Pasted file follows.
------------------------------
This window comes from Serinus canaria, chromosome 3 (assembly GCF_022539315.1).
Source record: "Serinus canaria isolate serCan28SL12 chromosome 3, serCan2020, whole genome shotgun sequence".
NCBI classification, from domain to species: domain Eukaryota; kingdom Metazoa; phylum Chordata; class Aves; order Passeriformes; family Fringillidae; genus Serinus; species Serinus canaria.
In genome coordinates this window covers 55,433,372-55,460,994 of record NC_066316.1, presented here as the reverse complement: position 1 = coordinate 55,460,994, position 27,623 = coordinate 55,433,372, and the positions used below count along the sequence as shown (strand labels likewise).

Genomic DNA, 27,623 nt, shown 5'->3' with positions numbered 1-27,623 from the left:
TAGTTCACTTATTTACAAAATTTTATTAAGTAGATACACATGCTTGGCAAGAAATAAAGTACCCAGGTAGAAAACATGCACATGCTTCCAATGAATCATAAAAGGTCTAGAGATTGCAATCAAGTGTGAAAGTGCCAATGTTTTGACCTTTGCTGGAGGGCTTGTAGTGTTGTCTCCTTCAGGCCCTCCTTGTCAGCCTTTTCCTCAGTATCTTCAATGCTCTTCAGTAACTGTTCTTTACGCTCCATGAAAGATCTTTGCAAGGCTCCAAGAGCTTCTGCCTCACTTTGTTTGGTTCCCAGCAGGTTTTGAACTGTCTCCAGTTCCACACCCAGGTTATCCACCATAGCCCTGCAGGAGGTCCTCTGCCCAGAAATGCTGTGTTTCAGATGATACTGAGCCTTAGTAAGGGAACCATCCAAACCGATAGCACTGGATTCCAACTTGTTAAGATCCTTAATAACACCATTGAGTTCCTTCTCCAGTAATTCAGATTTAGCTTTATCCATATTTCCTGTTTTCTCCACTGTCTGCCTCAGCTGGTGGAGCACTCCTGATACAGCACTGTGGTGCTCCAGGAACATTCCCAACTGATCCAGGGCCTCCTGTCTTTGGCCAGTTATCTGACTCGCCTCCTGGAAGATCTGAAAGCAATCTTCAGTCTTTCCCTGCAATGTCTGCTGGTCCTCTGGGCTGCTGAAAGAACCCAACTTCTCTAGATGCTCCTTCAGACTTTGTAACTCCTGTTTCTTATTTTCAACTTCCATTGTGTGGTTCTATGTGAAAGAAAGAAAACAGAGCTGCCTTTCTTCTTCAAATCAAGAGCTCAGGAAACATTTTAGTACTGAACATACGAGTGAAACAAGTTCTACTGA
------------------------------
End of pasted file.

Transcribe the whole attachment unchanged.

This window comes from Serinus canaria, chromosome 3 (assembly GCF_022539315.1).
Source record: "Serinus canaria isolate serCan28SL12 chromosome 3, serCan2020, whole genome shotgun sequence".
NCBI classification, from domain to species: domain Eukaryota; kingdom Metazoa; phylum Chordata; class Aves; order Passeriformes; family Fringillidae; genus Serinus; species Serinus canaria.
In genome coordinates this window covers 55,433,372-55,460,994 of record NC_066316.1, presented here as the reverse complement: position 1 = coordinate 55,460,994, position 27,623 = coordinate 55,433,372, and the positions used below count along the sequence as shown (strand labels likewise).

Genomic DNA, 27,623 nt, shown 5'->3' with positions numbered 1-27,623 from the left:
TAGTTCACTTATTTACAAAATTTTATTAAGTAGATACACATGCTTGGCAAGAAATAAAGTACCCAGGTAGAAAACATGCACATGCTTCCAATGAATCATAAAAGGTCTAGAGATTGCAATCAAGTGTGAAAGTGCCAATGTTTTGACCTTTGCTGGAGGGCTTGTAGTGTTGTCTCCTTCAGGCCCTCCTTGTCAGCCTTTTCCTCAGTATCTTCAATGCTCTTCAGTAACTGTTCTTTACGCTCCATGAAAGATCTTTGCAAGGCTCCAAGAGCTTCTGCCTCACTTTGTTTGGTTCCCAGCAGGTTTTGAACTGTCTCCAGTTCCACACCCAGGTTATCCACCATAGCCCTGCAGGAGGTCCTCTGCCCAGAAATGCTGTGTTTCAGATGATACTGAGCCTTAGTAAGGGAACCATCCAAACCGATAGCACTGGATTCCAACTTGTTAAGATCCTTAATAACACCATTGAGTTCCTTCTCCAGTAATTCAGATTTAGCTTTATCCATATTTCCTGTTTTCTCCACTGTCTGCCTCAGCTGGTGGAGCACTCCTGATACAGCACTGTGGTGCTCCAGGAACATTCCCAACTGATCCAGGGCCTCCTGTCTTTGGCCAGTTATCTGACTCGCCTCCTGGAAGATCTGAAAGCAATCTTCAGTCTTTCCCTGCAATGTCTGCTGGTCCTCTGGGCTGCTGAAAGAACCCAACTTCTCTAGATGCTCCTTCAGACTTTGTAACTCCTGTTTCTTATTTTCAACTTCCATTGTGTGGTTCTATGTGAAAGAAAGAAAACAGAGCTGCCTTTCTTCTTCAAATCAAGAGCTCAGGAAACATTTTAGTACTGAACATACGAGTGAAACAAGTTCTACTGA